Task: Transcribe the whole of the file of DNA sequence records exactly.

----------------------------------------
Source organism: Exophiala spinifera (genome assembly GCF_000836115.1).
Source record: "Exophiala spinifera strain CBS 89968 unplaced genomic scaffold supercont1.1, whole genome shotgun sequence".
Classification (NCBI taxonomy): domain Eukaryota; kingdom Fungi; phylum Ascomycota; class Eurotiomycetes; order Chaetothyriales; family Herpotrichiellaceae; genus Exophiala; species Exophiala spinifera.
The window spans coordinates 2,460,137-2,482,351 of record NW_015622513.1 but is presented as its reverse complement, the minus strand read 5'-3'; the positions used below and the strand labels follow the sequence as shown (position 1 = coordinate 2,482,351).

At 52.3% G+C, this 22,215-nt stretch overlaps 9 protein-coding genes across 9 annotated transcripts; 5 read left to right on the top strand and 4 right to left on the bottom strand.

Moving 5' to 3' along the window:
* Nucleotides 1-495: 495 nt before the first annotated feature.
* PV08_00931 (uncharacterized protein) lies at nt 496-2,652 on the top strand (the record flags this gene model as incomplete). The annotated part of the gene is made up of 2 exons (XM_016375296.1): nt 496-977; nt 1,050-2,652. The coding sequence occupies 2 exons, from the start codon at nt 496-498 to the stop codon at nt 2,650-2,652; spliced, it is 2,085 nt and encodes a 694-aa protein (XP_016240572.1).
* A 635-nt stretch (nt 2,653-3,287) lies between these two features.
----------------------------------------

Source organism: Exophiala spinifera (genome assembly GCF_000836115.1).
Source record: "Exophiala spinifera strain CBS 89968 unplaced genomic scaffold supercont1.1, whole genome shotgun sequence".
Classification (NCBI taxonomy): domain Eukaryota; kingdom Fungi; phylum Ascomycota; class Eurotiomycetes; order Chaetothyriales; family Herpotrichiellaceae; genus Exophiala; species Exophiala spinifera.
The window spans coordinates 2,460,137-2,482,351 of record NW_015622513.1 but is presented as its reverse complement, the minus strand read 5'-3'; the positions used below and the strand labels follow the sequence as shown (position 1 = coordinate 2,482,351).

At 52.3% G+C, this 22,215-nt stretch overlaps 9 protein-coding genes across 9 annotated transcripts; 5 read left to right on the top strand and 4 right to left on the bottom strand.

Moving 5' to 3' along the window:
* Nucleotides 1-495: 495 nt before the first annotated feature.
* PV08_00931 (uncharacterized protein) lies at nt 496-2,652 on the top strand (the record flags this gene model as incomplete). The annotated part of the gene is made up of 2 exons (XM_016375296.1): nt 496-977; nt 1,050-2,652. The coding sequence occupies 2 exons, from the start codon at nt 496-498 to the stop codon at nt 2,650-2,652; spliced, it is 2,085 nt and encodes a 694-aa protein (XP_016240572.1).
* A 635-nt stretch (nt 2,653-3,287) lies between these two features.